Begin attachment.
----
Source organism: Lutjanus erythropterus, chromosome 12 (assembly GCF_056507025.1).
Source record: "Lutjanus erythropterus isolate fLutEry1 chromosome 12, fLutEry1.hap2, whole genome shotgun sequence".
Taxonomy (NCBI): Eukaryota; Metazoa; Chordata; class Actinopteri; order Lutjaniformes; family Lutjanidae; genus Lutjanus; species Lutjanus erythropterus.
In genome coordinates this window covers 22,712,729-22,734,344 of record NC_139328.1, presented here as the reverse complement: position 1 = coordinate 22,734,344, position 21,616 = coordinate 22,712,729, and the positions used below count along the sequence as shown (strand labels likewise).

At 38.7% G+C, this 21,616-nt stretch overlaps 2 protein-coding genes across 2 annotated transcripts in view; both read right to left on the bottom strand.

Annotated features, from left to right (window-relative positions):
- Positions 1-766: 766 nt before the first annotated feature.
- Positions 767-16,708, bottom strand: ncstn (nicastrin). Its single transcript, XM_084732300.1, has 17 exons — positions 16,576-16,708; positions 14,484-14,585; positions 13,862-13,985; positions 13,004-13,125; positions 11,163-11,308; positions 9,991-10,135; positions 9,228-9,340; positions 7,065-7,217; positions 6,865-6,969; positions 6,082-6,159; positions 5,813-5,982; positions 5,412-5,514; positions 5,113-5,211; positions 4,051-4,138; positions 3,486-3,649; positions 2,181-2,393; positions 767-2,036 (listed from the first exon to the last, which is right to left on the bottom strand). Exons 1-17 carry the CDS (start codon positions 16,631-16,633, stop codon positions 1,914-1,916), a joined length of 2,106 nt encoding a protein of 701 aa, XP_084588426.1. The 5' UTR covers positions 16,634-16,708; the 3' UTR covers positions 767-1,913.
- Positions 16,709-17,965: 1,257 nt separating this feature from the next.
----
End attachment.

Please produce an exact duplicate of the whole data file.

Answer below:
Source organism: Lutjanus erythropterus, chromosome 12 (assembly GCF_056507025.1).
Source record: "Lutjanus erythropterus isolate fLutEry1 chromosome 12, fLutEry1.hap2, whole genome shotgun sequence".
Taxonomy (NCBI): Eukaryota; Metazoa; Chordata; class Actinopteri; order Lutjaniformes; family Lutjanidae; genus Lutjanus; species Lutjanus erythropterus.
In genome coordinates this window covers 22,712,729-22,734,344 of record NC_139328.1, presented here as the reverse complement: position 1 = coordinate 22,734,344, position 21,616 = coordinate 22,712,729, and the positions used below count along the sequence as shown (strand labels likewise).

At 38.7% G+C, this 21,616-nt stretch overlaps 2 protein-coding genes across 2 annotated transcripts in view; both read right to left on the bottom strand.

Annotated features, from left to right (window-relative positions):
- Positions 1-766: 766 nt before the first annotated feature.
- Positions 767-16,708, bottom strand: ncstn (nicastrin). Its single transcript, XM_084732300.1, has 17 exons — positions 16,576-16,708; positions 14,484-14,585; positions 13,862-13,985; positions 13,004-13,125; positions 11,163-11,308; positions 9,991-10,135; positions 9,228-9,340; positions 7,065-7,217; positions 6,865-6,969; positions 6,082-6,159; positions 5,813-5,982; positions 5,412-5,514; positions 5,113-5,211; positions 4,051-4,138; positions 3,486-3,649; positions 2,181-2,393; positions 767-2,036 (listed from the first exon to the last, which is right to left on the bottom strand). Exons 1-17 carry the CDS (start codon positions 16,631-16,633, stop codon positions 1,914-1,916), a joined length of 2,106 nt encoding a protein of 701 aa, XP_084588426.1. The 5' UTR covers positions 16,634-16,708; the 3' UTR covers positions 767-1,913.
- Positions 16,709-17,965: 1,257 nt separating this feature from the next.